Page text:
Meanwhile, research published in Frontiers in Immunology in 2020 discovered that smoking and/or being exposed to second-hand smoke during pregnancy can have long-term consequences.
According to the findings, the dangers of secondhand smoking are more widespread than previously thought, harming even the progeny of any fetus who has been exposed.
“Exposure to secondhand cigarette smoke during pregnancy has long-term consequences,”– said Hitendra Chand, a biomedical expert at the Herbert Wertheim College of Medicine.
The study was conducted on lab animals by experts from the Chand lab and the Lovelace Respiratory Research Institute, who were astonished to observe negative effects in second-generation animals who had never been subjected to smoking.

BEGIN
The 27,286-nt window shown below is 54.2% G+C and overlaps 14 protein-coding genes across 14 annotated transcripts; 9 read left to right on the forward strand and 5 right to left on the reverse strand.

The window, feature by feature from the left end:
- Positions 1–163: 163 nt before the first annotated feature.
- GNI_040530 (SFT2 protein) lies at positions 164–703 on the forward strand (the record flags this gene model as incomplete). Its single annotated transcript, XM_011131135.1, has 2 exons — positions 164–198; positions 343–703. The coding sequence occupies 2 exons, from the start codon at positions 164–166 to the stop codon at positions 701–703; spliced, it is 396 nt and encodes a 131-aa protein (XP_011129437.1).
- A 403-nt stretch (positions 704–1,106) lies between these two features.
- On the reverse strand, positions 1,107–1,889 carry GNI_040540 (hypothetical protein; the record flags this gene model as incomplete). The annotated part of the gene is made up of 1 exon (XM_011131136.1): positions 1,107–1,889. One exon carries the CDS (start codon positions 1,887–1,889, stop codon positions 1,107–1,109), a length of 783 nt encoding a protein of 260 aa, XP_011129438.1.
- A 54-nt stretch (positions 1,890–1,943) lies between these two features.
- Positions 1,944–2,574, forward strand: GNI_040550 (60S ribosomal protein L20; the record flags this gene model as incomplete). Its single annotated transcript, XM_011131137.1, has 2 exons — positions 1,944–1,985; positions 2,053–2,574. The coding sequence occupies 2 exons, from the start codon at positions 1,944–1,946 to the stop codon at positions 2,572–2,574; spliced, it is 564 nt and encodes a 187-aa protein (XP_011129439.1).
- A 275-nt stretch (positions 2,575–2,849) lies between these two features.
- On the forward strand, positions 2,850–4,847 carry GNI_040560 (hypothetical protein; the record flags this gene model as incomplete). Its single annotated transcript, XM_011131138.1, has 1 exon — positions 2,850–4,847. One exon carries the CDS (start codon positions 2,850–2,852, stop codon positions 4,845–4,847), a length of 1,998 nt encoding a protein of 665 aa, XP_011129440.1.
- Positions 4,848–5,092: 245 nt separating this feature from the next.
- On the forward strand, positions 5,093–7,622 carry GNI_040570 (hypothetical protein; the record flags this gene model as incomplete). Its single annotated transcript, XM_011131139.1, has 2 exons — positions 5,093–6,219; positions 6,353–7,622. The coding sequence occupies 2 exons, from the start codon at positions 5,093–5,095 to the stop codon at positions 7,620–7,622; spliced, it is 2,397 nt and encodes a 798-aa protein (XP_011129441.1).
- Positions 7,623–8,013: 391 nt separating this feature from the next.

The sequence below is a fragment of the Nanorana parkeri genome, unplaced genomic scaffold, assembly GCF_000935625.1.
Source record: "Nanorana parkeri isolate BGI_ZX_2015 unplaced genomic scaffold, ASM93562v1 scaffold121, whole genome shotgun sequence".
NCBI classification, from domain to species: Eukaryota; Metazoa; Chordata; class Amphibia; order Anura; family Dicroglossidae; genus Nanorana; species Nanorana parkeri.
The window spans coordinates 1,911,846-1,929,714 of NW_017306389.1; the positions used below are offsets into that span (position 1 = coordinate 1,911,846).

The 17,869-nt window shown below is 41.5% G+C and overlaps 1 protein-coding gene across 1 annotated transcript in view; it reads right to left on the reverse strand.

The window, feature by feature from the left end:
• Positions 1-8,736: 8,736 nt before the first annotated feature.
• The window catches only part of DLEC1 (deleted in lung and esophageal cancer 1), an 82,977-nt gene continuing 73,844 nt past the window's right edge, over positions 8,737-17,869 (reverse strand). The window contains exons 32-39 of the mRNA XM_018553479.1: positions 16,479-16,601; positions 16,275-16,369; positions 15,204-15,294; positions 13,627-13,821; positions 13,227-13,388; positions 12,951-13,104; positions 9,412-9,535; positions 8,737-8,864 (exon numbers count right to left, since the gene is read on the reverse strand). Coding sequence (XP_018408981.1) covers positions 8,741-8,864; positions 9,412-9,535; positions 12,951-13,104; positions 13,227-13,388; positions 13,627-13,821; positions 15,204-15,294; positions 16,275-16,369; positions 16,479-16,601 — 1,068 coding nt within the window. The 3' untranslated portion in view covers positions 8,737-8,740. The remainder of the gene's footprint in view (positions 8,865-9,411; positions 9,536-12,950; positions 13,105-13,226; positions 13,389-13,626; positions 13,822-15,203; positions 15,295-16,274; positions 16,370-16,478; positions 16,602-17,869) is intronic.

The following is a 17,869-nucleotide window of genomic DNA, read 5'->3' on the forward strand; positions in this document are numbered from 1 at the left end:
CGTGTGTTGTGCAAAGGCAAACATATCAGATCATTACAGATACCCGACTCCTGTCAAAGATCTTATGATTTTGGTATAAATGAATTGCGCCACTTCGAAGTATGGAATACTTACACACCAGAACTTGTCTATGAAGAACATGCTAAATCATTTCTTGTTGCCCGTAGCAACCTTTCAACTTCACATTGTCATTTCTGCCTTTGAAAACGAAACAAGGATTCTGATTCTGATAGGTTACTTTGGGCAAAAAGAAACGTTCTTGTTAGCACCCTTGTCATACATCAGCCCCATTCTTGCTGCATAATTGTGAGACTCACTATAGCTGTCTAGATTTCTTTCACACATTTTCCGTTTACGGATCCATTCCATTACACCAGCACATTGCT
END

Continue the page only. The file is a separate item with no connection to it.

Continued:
“We discovered a smoking-related deficiency in the enzymes that create hydrogen sulfide, a critical signal transmitter that aids organ development,” – Chand explained.
“And the cigarette-induced enzyme deficiency was passed down to second-generation [grandchildren] animals.”
The experts went on to say that these enzymes could be used as a biomarker for predicting asthma risk in children in the future. Furthermore, these findings have important implications for increasing public awareness about the dangers of smoking.